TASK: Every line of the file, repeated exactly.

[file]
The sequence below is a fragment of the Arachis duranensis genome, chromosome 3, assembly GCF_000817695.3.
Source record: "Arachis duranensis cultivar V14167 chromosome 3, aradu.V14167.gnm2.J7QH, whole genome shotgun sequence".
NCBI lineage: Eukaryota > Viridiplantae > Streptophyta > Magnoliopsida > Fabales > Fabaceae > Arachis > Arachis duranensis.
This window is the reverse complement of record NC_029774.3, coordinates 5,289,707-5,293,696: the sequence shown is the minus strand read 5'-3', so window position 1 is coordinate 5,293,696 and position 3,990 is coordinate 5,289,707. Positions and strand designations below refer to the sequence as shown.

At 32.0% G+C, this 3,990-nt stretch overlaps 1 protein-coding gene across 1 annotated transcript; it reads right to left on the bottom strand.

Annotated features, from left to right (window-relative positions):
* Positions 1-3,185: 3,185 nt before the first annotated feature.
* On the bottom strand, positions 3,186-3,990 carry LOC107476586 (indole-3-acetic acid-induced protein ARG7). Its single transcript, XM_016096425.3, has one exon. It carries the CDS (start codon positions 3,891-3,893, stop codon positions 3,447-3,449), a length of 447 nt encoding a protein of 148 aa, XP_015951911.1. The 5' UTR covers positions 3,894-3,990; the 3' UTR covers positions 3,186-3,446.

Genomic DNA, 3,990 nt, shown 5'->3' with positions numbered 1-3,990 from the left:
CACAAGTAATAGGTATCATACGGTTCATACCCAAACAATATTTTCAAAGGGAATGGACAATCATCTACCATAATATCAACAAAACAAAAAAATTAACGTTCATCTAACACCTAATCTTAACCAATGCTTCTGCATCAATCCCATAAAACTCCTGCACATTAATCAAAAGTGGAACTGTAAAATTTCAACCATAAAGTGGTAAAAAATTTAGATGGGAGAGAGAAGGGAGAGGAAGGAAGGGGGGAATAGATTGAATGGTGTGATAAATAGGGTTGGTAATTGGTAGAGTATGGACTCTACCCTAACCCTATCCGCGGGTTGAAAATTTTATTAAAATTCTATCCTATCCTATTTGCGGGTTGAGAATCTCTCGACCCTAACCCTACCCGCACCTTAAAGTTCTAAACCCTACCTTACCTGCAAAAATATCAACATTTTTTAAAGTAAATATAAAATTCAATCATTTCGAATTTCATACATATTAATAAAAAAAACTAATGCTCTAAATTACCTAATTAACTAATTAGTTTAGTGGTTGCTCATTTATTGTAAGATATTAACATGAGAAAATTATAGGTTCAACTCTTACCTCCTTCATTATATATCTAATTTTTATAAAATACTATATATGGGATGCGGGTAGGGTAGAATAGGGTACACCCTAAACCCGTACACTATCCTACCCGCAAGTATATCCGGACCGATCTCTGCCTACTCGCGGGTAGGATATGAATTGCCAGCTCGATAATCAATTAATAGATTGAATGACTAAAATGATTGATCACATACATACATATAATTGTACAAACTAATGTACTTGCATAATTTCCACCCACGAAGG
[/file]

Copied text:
The sequence below is a fragment of the Arachis duranensis genome, chromosome 3, assembly GCF_000817695.3.
Source record: "Arachis duranensis cultivar V14167 chromosome 3, aradu.V14167.gnm2.J7QH, whole genome shotgun sequence".
NCBI lineage: Eukaryota > Viridiplantae > Streptophyta > Magnoliopsida > Fabales > Fabaceae > Arachis > Arachis duranensis.
This window is the reverse complement of record NC_029774.3, coordinates 5,289,707-5,293,696: the sequence shown is the minus strand read 5'-3', so window position 1 is coordinate 5,293,696 and position 3,990 is coordinate 5,289,707. Positions and strand designations below refer to the sequence as shown.

At 32.0% G+C, this 3,990-nt stretch overlaps 1 protein-coding gene across 1 annotated transcript; it reads right to left on the bottom strand.

Annotated features, from left to right (window-relative positions):
* Positions 1-3,185: 3,185 nt before the first annotated feature.
* On the bottom strand, positions 3,186-3,990 carry LOC107476586 (indole-3-acetic acid-induced protein ARG7). Its single transcript, XM_016096425.3, has one exon. It carries the CDS (start codon positions 3,891-3,893, stop codon positions 3,447-3,449), a length of 447 nt encoding a protein of 148 aa, XP_015951911.1. The 5' UTR covers positions 3,894-3,990; the 3' UTR covers positions 3,186-3,446.

Genomic DNA, 3,990 nt, shown 5'->3' with positions numbered 1-3,990 from the left:
CACAAGTAATAGGTATCATACGGTTCATACCCAAACAATATTTTCAAAGGGAATGGACAATCATCTACCATAATATCAACAAAACAAAAAAATTAACGTTCATCTAACACCTAATCTTAACCAATGCTTCTGCATCAATCCCATAAAACTCCTGCACATTAATCAAAAGTGGAACTGTAAAATTTCAACCATAAAGTGGTAAAAAATTTAGATGGGAGAGAGAAGGGAGAGGAAGGAAGGGGGGAATAGATTGAATGGTGTGATAAATAGGGTTGGTAATTGGTAGAGTATGGACTCTACCCTAACCCTATCCGCGGGTTGAAAATTTTATTAAAATTCTATCCTATCCTATTTGCGGGTTGAGAATCTCTCGACCCTAACCCTACCCGCACCTTAAAGTTCTAAACCCTACCTTACCTGCAAAAATATCAACATTTTTTAAAGTAAATATAAAATTCAATCATTTCGAATTTCATACATATTAATAAAAAAAACTAATGCTCTAAATTACCTAATTAACTAATTAGTTTAGTGGTTGCTCATTTATTGTAAGATATTAACATGAGAAAATTATAGGTTCAACTCTTACCTCCTTCATTATATATCTAATTTTTATAAAATACTATATATGGGATGCGGGTAGGGTAGAATAGGGTACACCCTAAACCCGTACACTATCCTACCCGCAAGTATATCCGGACCGATCTCTGCCTACTCGCGGGTAGGATATGAATTGCCAGCTCGATAATCAATTAATAGATTGAATGACTAAAATGATTGATCACATACATACATATAATTGTACAAACTAATGTACTTGCATAATTTCCACCCACGAAGG